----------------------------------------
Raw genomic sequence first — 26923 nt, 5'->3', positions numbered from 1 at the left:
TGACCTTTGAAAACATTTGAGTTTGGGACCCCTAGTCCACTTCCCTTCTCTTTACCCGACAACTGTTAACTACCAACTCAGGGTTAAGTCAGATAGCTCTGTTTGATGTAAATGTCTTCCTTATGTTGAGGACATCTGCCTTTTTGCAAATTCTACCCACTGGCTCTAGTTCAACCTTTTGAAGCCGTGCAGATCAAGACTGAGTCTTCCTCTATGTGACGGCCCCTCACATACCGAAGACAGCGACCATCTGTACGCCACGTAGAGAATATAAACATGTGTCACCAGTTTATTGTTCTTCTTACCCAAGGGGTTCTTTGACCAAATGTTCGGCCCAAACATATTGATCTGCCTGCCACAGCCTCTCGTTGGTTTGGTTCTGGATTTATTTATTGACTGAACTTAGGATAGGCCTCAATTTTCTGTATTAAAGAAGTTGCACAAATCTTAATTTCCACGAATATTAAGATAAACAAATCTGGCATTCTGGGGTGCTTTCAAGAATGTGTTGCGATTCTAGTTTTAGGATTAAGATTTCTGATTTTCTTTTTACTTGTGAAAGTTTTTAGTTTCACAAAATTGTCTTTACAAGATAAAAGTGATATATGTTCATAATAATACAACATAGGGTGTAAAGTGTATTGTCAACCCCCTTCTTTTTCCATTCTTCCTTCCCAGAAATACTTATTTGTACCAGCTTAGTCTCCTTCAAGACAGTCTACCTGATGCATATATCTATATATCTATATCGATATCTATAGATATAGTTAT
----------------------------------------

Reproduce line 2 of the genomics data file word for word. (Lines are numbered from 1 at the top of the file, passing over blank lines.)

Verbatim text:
TGACCTTTGAAAACATTTGAGTTTGGGACCCCTAGTCCACTTCCCTTCTCTTTACCCGACAACTGTTAACTACCAACTCAGGGTTAAGTCAGATAGCTCTGTTTGATGTAAATGTCTTCCTTATGTTGAGGACATCTGCCTTTTTGCAAATTCTACCCACTGGCTCTAGTTCAACCTTTTGAAGCCGTGCAGATCAAGACTGAGTCTTCCTCTATGTGACGGCCCCTCACATACCGAAGACAGCGACCATCTGTACGCCACGTAGAGAATATAAACATGTGTCACCAGTTTATTGTTCTTCTTACCCAAGGGGTTCTTTGACCAAATGTTCGGCCCAAACATATTGATCTGCCTGCCACAGCCTCTCGTTGGTTTGGTTCTGGATTTATTTATTGACTGAACTTAGGATAGGCCTCAATTTTCTGTATTAAAGAAGTTGCACAAATCTTAATTTCCACGAATATTAAGATAAACAAATCTGGCATTCTGGGGTGCTTTCAAGAATGTGTTGCGATTCTAGTTTTAGGATTAAGATTTCTGATTTTCTTTTTACTTGTGAAAGTTTTTAGTTTCACAAAATTGTCTTTACAAGATAAAAGTGATATATGTTCATAATAATACAACATAGGGTGTAAAGTGTATTGTCAACCCCCTTCTTTTTCCATTCTTCCTTCCCAGAAATACTTATTTGTACCAGCTTAGTCTCCTTCAAGACAGTCTACCTGATGCATATATCTATATATCTATATCGATATCTATAGATATAGTTAT